Is Taxation Outdated?
In the 1700s, the United States of America separated from Britain. In the 1800s, slavery was outlawed. In the 1900s, women were granted the right to vote. In the 2000s, could mandatory taxation be abolished?
The concept of reducing mandatory taxation is often the biggest hurdle for people to overcome when they are presented with the principles of freedom and self-ownership. Many are too frightened by the notion to even consider how it might play out. We are generally educated (largely by the government) in a manner that encourages us to support the antiquated, authoritarian, and depraved practice wherein government takes money from people by force each time it changes hands. We are convinced that without taxation, the sick, the elderly, the disabled, and even the youth would have no hope of surviving in this world. We learn that government extortion is justified by a ‘democratic’ and ‘fair’ and ‘representative’ voting system. Our voting system may be rigged and it may be authoritarian, but it is certainly not ‘representative’, nor is it ‘fair’.
In addition to their massive federal income tax burden, the average resident of New Hampshire pays around $4,000 per year in state taxes. If you’ve ever been furious about being forced to pay $600 to register your vehicle before being allowed to drive it (on the very roads that you paid for) or if you’ve wondered why you are forced to pay $5,000 per year for the privilege of living in the house that you bought, I implore you to consider that the New Hampshire government could raise enough money to fund their state budget (which seems to be around $6 billion per year, presently) without taking money from anyone by force. Indeed, the government could generate revenue without the threat of violence - they already do!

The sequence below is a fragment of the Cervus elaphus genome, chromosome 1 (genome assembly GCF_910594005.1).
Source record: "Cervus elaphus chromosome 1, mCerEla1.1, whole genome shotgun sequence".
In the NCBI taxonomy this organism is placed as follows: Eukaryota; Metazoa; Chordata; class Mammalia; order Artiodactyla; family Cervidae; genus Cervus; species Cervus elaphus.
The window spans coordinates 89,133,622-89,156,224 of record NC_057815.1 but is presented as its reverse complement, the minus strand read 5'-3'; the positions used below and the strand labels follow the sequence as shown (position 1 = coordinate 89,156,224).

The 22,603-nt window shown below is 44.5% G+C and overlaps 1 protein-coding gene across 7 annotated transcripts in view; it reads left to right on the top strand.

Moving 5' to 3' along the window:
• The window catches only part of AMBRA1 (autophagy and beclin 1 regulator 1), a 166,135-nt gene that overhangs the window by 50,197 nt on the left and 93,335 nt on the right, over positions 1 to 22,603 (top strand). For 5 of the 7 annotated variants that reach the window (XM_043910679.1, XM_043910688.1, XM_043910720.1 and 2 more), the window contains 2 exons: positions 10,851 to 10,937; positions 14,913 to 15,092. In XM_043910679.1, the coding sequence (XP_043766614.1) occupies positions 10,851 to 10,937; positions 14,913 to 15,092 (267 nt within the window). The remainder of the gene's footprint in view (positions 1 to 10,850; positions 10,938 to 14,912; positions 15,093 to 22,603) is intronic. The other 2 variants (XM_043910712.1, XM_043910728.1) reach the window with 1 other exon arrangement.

Below are a few methods of raising money for the government's budget using only voluntary revenue generation and without any force:
Along with 44 other states in the US, the NH government operates a lottery system. Many stores throughout the state sell NH state lottery tickets. A quarter of the gross proceeds go to the state budget for education. This program has contributed over $2 billion to the state's education budget since its inception in 1964.